Antislavery Movements

121 Wall Street | Library Home | Hours

Four manuscript letters, dated between 1855 and 1856, provide information on the conflict between antislavery and proslavery settlers in Kansas Territory. Narratives by Frederick and Jason Brown, sons of the militant abolitionist John Brown, describe the family’s encounters with proslavery forces in various locations.

John Greenleaf Whittier (1807-1892) was a Quaker abolitionist and poet of international renown. He was affiliated with the National Era, one of the most important abolitionist newspapers in America. This collection consists of miscellaneous correspondence, manuscripts, and other material by and about Whittier. Included is the orignal draft for “Moloch in State Street,” about the arrest of fugitive slave Thomas Sims, with significant alterations and revisions.

120 High Street | Reading Room Home | Hours

The papers consist primarily of correspondence and other papers relating to John Brown and events in Kansas for the years just before the Civil War. Some correspondence is family related, but the bulk concerns Brown’s anti-slavery activities. A series of documents from 1878-1919 consist of reminiscences about Brown and events like the Pottawatomie massacre. Originals at the Kansas State Historical Society, Topeka, Kansas.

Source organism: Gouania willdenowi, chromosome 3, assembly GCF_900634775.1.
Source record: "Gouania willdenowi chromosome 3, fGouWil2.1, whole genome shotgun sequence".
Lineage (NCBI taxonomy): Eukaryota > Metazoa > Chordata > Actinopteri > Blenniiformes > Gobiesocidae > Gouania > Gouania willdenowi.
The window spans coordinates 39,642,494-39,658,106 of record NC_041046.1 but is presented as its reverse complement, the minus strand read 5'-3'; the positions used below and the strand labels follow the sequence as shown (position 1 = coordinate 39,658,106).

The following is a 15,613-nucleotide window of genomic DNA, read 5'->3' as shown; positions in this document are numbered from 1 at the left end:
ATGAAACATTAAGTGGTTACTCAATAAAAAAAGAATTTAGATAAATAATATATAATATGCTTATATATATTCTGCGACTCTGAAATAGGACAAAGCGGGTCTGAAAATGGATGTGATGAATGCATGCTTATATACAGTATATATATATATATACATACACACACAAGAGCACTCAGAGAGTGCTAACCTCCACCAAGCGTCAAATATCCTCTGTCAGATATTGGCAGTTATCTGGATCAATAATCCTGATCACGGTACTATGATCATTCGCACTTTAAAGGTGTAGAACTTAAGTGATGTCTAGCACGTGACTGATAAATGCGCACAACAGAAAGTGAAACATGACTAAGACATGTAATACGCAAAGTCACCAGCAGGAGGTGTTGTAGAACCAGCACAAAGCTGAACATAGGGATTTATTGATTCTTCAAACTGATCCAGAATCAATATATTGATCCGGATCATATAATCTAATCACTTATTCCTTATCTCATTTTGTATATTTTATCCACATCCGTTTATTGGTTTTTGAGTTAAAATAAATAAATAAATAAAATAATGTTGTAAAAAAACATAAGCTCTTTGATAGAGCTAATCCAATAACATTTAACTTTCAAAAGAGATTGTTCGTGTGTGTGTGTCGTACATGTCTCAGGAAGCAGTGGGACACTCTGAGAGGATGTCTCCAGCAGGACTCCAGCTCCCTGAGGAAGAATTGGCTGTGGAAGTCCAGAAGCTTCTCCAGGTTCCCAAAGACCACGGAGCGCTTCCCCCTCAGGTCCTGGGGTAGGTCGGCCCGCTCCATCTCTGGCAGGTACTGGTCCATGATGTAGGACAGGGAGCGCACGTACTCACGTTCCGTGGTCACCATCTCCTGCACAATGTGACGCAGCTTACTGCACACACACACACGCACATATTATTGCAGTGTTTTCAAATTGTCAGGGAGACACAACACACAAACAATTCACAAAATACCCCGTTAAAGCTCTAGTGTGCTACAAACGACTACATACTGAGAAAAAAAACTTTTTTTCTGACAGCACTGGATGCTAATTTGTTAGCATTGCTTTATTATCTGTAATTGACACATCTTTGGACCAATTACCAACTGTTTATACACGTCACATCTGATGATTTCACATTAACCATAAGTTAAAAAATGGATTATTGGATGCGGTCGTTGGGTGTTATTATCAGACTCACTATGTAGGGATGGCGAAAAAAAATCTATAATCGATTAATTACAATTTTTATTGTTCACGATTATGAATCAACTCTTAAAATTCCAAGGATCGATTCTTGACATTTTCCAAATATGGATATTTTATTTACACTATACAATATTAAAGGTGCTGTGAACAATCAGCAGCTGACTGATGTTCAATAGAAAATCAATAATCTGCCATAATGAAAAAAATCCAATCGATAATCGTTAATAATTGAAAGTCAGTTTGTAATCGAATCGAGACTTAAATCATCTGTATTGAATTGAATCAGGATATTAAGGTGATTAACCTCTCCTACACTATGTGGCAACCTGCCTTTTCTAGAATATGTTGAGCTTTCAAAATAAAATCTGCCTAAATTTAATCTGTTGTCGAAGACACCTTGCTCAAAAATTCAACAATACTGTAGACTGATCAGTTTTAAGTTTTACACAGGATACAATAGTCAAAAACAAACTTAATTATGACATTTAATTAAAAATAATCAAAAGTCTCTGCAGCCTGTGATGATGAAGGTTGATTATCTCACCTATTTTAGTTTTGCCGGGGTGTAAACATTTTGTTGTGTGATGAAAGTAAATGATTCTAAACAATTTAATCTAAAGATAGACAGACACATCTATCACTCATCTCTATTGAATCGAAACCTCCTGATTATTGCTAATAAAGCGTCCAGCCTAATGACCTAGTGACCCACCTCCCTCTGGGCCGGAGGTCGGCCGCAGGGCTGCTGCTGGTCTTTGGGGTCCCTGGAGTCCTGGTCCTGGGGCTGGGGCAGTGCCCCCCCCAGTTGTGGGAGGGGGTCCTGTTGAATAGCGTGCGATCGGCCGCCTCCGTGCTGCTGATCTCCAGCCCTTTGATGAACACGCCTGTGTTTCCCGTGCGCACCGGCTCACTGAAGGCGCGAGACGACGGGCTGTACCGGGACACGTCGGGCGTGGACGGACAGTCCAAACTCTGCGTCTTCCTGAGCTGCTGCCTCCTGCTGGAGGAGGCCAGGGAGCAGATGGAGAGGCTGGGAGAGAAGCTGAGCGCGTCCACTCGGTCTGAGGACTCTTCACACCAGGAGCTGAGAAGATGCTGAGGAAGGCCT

128 Wall Street | Archives Home | Hours

Correspondence, diaries, writings and other papers of John Pitkin Norton, professor of agricultural chemistry at Yale from 1846-1852. Norton’s diaries contain observations on slavery and abolition, the Amistad case, the Liberty Party, religion, and temperance, among other topics. Professor Norton was also closely associated with the early days of the Sheffield Scientific School and was a pioneer in the application of scientific principles and methods to agriculture.

Correspondence, diaries, writings and other papers of John Pitkin Norton, professor of agricultural chemistry at Yale from 1846-1852. Norton’s diaries contain observations on slavery and abolition, the Amistad case, the Liberty Party, religion, and temperance, among other topics. Professor Norton was also closely associated with the early days of the Sheffield Scientific School and was a pioneer in the application of scientific principles and methods to agriculture.

Pages